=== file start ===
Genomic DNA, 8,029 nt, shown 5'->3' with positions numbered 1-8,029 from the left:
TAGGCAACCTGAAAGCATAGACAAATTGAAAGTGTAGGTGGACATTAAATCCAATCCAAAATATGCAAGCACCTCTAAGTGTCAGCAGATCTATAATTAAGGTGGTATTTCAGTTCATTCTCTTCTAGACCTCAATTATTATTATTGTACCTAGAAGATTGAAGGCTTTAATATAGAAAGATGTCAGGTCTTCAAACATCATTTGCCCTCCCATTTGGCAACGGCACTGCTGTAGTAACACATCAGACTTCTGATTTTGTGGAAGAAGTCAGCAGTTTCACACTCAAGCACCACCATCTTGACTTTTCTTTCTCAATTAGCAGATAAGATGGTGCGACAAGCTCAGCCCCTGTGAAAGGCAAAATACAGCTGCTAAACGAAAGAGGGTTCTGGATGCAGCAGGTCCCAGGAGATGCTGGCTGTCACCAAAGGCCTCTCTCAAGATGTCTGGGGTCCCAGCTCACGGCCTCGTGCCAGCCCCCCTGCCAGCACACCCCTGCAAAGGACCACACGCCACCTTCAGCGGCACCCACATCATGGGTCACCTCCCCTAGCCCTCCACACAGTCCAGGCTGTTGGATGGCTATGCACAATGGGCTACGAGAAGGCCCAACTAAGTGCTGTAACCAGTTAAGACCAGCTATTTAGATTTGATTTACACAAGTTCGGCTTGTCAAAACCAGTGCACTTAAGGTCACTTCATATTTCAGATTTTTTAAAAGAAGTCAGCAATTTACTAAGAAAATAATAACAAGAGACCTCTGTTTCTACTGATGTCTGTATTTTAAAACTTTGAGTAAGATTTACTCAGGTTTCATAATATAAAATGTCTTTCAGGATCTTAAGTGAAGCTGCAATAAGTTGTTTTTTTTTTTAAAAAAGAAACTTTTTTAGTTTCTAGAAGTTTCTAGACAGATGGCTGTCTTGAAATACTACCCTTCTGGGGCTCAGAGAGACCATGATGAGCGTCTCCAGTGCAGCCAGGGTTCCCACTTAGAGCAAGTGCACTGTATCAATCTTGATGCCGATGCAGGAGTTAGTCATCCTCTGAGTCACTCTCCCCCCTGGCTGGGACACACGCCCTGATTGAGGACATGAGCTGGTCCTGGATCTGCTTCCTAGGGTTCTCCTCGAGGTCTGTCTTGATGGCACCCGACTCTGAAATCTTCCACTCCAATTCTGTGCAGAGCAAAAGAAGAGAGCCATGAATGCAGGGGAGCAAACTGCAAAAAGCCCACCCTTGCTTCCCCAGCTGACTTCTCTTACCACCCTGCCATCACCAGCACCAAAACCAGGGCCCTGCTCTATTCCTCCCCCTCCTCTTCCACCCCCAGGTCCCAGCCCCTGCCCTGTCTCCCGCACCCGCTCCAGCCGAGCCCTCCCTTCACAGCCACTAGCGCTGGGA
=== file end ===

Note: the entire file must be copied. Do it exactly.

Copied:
Genomic DNA, 8,029 nt, shown 5'->3' with positions numbered 1-8,029 from the left:
TAGGCAACCTGAAAGCATAGACAAATTGAAAGTGTAGGTGGACATTAAATCCAATCCAAAATATGCAAGCACCTCTAAGTGTCAGCAGATCTATAATTAAGGTGGTATTTCAGTTCATTCTCTTCTAGACCTCAATTATTATTATTGTACCTAGAAGATTGAAGGCTTTAATATAGAAAGATGTCAGGTCTTCAAACATCATTTGCCCTCCCATTTGGCAACGGCACTGCTGTAGTAACACATCAGACTTCTGATTTTGTGGAAGAAGTCAGCAGTTTCACACTCAAGCACCACCATCTTGACTTTTCTTTCTCAATTAGCAGATAAGATGGTGCGACAAGCTCAGCCCCTGTGAAAGGCAAAATACAGCTGCTAAACGAAAGAGGGTTCTGGATGCAGCAGGTCCCAGGAGATGCTGGCTGTCACCAAAGGCCTCTCTCAAGATGTCTGGGGTCCCAGCTCACGGCCTCGTGCCAGCCCCCCTGCCAGCACACCCCTGCAAAGGACCACACGCCACCTTCAGCGGCACCCACATCATGGGTCACCTCCCCTAGCCCTCCACACAGTCCAGGCTGTTGGATGGCTATGCACAATGGGCTACGAGAAGGCCCAACTAAGTGCTGTAACCAGTTAAGACCAGCTATTTAGATTTGATTTACACAAGTTCGGCTTGTCAAAACCAGTGCACTTAAGGTCACTTCATATTTCAGATTTTTTAAAAGAAGTCAGCAATTTACTAAGAAAATAATAACAAGAGACCTCTGTTTCTACTGATGTCTGTATTTTAAAACTTTGAGTAAGATTTACTCAGGTTTCATAATATAAAATGTCTTTCAGGATCTTAAGTGAAGCTGCAATAAGTTGTTTTTTTTTTTAAAAAAGAAACTTTTTTAGTTTCTAGAAGTTTCTAGACAGATGGCTGTCTTGAAATACTACCCTTCTGGGGCTCAGAGAGACCATGATGAGCGTCTCCAGTGCAGCCAGGGTTCCCACTTAGAGCAAGTGCACTGTATCAATCTTGATGCCGATGCAGGAGTTAGTCATCCTCTGAGTCACTCTCCCCCCTGGCTGGGACACACGCCCTGATTGAGGACATGAGCTGGTCCTGGATCTGCTTCCTAGGGTTCTCCTCGAGGTCTGTCTTGATGGCACCCGACTCTGAAATCTTCCACTCCAATTCTGTGCAGAGCAAAAGAAGAGAGCCATGAATGCAGGGGAGCAAACTGCAAAAAGCCCACCCTTGCTTCCCCAGCTGACTTCTCTTACCACCCTGCCATCACCAGCACCAAAACCAGGGCCCTGCTCTATTCCTCCCCCTCCTCTTCCACCCCCAGGTCCCAGCCCCTGCCCTGTCTCCCGCACCCGCTCCAGCCGAGCCCTCCCTTCACAGCCACTAGCGCTGGGA